Bin Laden or Jared Leto: Whose Career Looked More Promising In 2000?

Once upon a time there was a magazine. It was called Talk, and Tina Brown made it with her friend Harvey Weinstein. Tina must have had a magical crystal ball because, as we see in this month’s installment, the prescience displayed in this turn-of-the-century synergy handbook is something to behold.

In October 2000, Tina Brown celebrated Talk‘s new office: “After nearly two years in small and excessively intimate ‘temporary’ quarters in midtown Manhattan, we’ve moved downtown into spacious permanent digs in the Chelsea district, designed to our needs and specifications by architect Ross Anderson.”

Other new things celebrated in October 2000: Zooey Deschanel, “a straightforward and unbratty new star”: Battlebots, “homemade robots” beloved by “hobbyists, techies hipsters, [and] WWF enthusiasts”; Hooking Up, Tom Wolfe’s collection “including his devastating 1965 critique of The New Yorker“; and the Toyota Prius, “a remarkably stylish $19,995 full-size sedan.”

Osama bin Laden is a failure

“Since arriving in Afghanistan in the fall of 1999 I’d developed serious doubts about the general quality of the fundamentalists who’d rallied around bin Ladin [sic.]. After visiting Mas’ud’s prison camps, I suspected that most of the Saudi’s minions were poorly educated peasants who’d stick out like sore thumbs at the security controls of a first-rate international airport. Quite likely, bin Ladin bombed America in Africa because he couldn’t get away with it anywhere else.”—Blueprint For Terror, by Reuel Marc Gerecht.

Jared Leto is a star

“Now back in L.A., the actor, who began his career as Claire Danes’s boyfriend on My So-Called Life, and who last year played the blond Angel Face in David Fincher’s Fight Club, does not know what he is doing next—nor need to worry. Whatever else Requiem [for a Dream] does, it proves that Leto is a star.”—Talking Movies, Jared Leto, unbylined.

Spotlight on a new talent.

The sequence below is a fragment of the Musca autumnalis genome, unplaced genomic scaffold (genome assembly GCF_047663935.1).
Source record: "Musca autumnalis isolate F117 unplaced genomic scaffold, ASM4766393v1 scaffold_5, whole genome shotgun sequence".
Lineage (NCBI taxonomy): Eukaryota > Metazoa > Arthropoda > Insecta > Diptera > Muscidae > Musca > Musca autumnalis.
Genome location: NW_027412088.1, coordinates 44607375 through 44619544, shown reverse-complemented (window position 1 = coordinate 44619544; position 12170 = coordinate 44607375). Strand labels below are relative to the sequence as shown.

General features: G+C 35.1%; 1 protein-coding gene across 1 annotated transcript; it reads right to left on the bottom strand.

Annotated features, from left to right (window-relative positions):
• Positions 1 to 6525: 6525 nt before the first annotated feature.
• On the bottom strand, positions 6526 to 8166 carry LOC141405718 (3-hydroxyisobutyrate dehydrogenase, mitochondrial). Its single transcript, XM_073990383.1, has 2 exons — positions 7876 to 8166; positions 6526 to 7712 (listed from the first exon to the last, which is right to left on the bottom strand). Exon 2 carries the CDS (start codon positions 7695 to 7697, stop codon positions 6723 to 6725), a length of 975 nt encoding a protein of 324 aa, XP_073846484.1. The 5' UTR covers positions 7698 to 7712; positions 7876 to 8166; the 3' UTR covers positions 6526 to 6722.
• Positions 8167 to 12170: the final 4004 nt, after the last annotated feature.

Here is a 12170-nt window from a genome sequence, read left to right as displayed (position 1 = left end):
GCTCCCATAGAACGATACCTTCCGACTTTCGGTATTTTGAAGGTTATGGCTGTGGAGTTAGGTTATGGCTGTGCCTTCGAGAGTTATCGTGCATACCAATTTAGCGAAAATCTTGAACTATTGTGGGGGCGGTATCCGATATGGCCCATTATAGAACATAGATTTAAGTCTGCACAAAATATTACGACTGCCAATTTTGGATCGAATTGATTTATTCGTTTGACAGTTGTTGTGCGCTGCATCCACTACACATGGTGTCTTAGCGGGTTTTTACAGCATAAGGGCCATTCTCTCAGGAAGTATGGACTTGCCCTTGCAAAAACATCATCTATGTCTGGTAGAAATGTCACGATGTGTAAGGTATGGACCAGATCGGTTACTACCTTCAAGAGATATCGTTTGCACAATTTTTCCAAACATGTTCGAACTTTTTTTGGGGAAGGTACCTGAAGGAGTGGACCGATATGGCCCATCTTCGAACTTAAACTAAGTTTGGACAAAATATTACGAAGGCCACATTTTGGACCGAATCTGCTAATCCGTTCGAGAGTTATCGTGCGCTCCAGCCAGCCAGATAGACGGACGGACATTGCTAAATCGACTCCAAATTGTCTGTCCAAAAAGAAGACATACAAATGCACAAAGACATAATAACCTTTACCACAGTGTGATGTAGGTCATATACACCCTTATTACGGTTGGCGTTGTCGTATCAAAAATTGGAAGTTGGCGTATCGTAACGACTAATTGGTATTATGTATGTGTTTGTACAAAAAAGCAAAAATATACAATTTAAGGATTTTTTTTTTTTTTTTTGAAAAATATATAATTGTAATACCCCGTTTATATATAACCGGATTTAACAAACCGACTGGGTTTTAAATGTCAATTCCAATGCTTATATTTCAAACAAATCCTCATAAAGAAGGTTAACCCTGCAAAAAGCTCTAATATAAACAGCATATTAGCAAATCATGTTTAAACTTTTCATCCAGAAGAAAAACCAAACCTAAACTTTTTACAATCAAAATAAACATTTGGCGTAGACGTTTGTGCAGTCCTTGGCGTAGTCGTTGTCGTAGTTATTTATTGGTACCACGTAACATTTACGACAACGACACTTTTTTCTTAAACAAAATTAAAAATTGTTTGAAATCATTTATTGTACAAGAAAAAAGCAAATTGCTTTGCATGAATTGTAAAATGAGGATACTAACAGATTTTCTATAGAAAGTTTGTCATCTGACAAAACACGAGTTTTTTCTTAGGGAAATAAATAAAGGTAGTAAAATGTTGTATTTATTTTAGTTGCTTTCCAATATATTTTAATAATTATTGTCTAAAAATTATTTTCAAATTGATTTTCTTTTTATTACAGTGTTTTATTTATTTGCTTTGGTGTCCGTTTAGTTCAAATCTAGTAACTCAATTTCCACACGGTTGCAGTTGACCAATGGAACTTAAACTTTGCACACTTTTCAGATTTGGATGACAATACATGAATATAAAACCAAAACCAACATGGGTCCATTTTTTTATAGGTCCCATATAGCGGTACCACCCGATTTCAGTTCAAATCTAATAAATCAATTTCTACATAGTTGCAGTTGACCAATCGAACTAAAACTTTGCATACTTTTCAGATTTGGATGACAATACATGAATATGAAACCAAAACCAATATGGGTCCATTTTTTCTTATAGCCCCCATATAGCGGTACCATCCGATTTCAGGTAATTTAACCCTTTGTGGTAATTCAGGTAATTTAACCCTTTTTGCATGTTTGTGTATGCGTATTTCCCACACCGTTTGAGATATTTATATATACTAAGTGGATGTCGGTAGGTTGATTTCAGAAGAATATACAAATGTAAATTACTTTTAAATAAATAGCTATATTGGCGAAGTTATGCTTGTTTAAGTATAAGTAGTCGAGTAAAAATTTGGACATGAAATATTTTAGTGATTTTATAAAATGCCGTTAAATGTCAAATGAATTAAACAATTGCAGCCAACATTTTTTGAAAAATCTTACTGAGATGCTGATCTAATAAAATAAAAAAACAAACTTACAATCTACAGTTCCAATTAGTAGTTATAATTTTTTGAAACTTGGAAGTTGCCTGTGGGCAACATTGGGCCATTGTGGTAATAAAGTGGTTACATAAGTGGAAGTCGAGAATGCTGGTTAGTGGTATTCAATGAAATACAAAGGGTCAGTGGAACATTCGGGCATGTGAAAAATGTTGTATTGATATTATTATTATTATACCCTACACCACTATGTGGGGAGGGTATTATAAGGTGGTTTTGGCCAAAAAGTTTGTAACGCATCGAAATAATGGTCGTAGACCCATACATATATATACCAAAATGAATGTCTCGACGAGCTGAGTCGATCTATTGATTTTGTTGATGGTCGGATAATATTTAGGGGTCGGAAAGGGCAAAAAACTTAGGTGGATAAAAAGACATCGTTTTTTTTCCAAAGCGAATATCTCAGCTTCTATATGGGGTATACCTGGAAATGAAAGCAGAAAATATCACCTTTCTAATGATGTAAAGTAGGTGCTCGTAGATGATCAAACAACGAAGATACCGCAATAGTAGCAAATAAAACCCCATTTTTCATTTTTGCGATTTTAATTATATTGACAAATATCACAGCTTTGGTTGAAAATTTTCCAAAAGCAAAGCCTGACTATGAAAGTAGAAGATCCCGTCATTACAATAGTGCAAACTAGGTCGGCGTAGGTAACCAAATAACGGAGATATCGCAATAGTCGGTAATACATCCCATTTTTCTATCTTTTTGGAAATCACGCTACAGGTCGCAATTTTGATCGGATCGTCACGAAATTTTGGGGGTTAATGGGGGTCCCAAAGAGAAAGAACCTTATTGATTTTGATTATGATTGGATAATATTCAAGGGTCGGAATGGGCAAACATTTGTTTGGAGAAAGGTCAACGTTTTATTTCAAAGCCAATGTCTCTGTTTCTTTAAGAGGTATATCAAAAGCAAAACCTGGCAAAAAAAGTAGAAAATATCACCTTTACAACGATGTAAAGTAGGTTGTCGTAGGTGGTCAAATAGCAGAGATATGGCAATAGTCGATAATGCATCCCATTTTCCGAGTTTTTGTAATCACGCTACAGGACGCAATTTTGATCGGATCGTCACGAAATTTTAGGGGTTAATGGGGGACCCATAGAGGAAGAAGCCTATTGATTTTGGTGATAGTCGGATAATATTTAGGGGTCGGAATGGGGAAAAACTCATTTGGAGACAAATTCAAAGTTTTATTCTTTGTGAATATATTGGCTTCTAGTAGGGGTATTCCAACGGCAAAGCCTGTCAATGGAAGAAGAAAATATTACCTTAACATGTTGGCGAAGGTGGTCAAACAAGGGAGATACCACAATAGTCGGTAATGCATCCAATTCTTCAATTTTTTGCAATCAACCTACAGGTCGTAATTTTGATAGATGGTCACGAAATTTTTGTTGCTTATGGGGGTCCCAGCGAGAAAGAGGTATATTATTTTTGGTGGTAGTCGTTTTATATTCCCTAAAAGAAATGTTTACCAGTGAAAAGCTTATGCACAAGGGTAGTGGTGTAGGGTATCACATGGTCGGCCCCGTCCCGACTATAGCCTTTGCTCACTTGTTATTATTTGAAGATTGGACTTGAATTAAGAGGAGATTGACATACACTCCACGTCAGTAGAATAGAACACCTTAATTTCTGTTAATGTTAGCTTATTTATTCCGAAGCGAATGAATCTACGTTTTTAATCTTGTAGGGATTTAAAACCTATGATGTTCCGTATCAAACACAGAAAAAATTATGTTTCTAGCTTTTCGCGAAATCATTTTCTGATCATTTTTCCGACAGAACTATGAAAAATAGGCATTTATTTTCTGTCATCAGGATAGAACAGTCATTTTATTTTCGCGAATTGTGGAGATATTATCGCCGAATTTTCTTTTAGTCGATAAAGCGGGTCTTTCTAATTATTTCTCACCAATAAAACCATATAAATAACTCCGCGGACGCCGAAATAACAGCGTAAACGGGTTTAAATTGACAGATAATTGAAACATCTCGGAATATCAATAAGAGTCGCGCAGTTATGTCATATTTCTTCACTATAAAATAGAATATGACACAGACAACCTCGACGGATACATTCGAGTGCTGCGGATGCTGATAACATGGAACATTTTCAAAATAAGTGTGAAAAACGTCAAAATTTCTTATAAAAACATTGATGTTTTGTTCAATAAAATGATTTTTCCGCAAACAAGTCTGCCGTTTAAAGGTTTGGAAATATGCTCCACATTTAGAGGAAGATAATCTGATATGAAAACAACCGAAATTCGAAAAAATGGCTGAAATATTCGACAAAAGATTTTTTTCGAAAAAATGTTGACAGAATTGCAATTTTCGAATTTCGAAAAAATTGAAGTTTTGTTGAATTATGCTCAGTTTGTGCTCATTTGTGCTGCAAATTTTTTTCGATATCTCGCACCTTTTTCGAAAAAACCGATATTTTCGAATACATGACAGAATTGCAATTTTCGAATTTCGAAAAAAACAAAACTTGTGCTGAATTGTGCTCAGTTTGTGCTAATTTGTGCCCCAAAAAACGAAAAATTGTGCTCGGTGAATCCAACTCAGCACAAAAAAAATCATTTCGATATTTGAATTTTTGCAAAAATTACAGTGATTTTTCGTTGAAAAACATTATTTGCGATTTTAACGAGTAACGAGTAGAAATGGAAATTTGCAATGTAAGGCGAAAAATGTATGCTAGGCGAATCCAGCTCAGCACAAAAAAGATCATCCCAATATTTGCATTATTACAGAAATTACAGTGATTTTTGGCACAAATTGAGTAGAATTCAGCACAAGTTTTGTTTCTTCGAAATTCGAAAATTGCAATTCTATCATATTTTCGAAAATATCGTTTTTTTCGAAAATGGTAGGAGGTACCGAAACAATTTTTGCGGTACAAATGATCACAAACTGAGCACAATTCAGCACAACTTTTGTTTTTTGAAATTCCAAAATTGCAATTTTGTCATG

Ralph Nader will legitimize the Green Party

“There is no reason for anyone to vote for [George W.] Bush, since he has no accomplishments at all other than a passion for executions, which he shares with the country’s lowlifes. There is a feeling that a [Ralph] Nader race will make it possible to form a Greenish party that would get federal funding in 2004. This assumes of course that there will be an election then.”—Gore Vidal speaking to Adam Bellow, The Other Gore.

Marriage will end

“Even our language betrays the new attitudes toward marriage. A reluctance even to use the word seems to be sweeping the West.”—The Case for Marriage, by Linda J. Waite and Maggie Gallagher.

The Takeaway

In October 2000, magazines still didn’t have URLs on their covers, but you could run a photo of Sonny Mehta smoking at a party for Joe Eszterhas’ American Rhapsody. You could also run a story about Ben Affleck with the headline “Ben There,” since Twitter didn’t exist and no one could make fun of you. Synergy Watch: Ben Affleck starred in Bounce (produced and distributed by Miramax); ads for Padma Lakshmi’s “Easy Exotic,” Christopher Rice’s A Density of Souls, and Helen De Witt’s The Last Samurai (all published by Talk Miramax Books); short interview with The Last Samurai author Helen DeWitt; two-page ad for the Ford Escape that allows a sweepstakes winner to visit the set of a Miramax film.

Previously: Where Are Bill Clinton, Heidi Klum and Nicole Kidman Now?

Yeah, Matt Haber is still working through that stack of Talk magazines he found on Broadway near Canal this summer.